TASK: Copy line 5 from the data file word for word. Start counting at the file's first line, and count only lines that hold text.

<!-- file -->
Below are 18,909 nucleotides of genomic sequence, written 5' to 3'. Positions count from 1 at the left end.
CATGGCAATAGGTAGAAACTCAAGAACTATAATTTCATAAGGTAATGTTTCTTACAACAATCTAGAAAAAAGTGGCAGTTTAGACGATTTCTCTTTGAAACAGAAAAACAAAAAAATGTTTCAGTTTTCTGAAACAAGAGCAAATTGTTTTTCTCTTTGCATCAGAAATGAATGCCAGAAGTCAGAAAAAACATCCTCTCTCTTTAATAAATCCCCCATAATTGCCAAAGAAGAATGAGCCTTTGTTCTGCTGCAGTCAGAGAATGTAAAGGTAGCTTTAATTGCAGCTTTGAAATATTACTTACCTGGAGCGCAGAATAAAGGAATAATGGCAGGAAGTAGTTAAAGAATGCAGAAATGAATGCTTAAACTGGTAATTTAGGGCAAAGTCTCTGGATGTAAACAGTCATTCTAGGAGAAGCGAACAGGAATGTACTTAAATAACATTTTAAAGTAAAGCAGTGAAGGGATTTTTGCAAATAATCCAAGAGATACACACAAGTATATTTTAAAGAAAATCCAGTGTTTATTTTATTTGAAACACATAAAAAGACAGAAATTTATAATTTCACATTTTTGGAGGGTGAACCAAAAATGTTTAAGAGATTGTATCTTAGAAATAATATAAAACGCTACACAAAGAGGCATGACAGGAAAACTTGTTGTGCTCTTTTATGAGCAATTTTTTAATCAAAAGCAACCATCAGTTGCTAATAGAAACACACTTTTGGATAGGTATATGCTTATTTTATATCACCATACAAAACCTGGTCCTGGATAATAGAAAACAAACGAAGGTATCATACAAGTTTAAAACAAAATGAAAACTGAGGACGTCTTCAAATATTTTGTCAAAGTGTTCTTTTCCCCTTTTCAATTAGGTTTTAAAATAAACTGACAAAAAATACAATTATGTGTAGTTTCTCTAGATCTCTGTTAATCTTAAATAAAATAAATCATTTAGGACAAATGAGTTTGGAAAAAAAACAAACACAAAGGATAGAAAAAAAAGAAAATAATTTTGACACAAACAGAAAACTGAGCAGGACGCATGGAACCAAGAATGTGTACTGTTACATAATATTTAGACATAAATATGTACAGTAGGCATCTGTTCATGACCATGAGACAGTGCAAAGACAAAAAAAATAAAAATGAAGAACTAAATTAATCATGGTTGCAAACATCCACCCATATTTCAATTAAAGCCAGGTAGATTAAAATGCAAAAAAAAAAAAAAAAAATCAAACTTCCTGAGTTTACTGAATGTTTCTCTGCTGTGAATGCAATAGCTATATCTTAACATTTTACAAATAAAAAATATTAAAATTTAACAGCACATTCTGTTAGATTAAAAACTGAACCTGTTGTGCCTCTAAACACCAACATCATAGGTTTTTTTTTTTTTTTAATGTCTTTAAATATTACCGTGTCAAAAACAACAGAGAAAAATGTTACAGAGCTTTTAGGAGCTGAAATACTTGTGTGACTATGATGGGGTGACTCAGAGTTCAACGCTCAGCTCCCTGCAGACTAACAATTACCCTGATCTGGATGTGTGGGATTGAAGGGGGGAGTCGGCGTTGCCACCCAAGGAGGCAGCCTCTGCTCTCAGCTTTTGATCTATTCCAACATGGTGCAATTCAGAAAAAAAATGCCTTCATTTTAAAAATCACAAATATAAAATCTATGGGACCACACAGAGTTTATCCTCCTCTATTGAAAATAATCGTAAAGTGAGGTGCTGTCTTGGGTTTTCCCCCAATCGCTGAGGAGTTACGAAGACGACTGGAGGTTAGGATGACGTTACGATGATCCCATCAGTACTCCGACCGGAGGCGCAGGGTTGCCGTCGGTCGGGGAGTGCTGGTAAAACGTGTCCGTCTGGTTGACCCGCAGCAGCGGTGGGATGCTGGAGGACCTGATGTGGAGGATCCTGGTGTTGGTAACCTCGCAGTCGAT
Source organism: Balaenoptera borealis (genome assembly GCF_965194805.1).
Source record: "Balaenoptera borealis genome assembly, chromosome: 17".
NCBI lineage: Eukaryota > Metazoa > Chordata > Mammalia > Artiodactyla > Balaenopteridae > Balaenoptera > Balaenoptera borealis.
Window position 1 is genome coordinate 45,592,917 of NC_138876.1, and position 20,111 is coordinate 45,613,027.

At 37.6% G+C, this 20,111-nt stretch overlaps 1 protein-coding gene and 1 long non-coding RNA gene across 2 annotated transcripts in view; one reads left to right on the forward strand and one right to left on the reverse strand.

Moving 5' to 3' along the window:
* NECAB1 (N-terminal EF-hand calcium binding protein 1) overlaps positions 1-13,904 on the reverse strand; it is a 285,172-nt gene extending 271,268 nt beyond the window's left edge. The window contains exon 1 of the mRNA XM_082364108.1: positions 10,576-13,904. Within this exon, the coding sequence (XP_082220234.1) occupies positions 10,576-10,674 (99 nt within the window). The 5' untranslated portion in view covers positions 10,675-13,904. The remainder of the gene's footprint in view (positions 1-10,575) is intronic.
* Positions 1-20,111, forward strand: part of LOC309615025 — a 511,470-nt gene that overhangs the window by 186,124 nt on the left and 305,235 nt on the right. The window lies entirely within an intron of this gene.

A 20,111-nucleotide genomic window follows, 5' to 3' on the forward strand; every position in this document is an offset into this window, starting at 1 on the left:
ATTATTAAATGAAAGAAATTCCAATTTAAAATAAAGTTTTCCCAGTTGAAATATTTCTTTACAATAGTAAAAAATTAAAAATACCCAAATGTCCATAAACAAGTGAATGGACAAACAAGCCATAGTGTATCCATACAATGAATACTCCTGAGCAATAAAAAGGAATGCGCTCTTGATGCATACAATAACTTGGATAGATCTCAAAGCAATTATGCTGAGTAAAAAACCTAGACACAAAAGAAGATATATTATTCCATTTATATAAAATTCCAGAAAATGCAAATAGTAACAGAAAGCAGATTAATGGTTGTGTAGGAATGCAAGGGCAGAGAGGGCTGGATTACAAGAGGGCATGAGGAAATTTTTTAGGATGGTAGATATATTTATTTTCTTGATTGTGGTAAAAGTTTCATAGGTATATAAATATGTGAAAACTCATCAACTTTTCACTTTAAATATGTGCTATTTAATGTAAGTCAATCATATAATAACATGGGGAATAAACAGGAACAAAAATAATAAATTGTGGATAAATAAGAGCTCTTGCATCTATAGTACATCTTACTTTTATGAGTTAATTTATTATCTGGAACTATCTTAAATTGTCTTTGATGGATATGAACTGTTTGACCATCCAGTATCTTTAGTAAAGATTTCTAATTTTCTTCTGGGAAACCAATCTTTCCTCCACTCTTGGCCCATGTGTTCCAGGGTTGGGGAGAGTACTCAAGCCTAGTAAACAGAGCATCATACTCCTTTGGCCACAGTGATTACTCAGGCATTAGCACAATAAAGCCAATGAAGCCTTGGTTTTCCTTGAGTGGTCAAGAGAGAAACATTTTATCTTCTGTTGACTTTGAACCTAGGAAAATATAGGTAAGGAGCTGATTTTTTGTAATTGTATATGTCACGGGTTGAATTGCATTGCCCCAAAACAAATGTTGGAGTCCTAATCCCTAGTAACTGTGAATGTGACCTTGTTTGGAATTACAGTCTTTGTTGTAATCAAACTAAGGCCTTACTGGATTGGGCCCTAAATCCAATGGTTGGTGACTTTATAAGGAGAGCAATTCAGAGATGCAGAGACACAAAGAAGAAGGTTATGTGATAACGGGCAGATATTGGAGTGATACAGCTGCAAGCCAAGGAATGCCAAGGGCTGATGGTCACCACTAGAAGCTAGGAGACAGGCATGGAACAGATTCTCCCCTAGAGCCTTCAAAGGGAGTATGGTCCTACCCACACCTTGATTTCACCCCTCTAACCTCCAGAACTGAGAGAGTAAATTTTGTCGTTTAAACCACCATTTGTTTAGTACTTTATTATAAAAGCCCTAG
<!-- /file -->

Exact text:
NCBI lineage: Eukaryota > Metazoa > Chordata > Mammalia > Artiodactyla > Balaenopteridae > Balaenoptera > Balaenoptera borealis.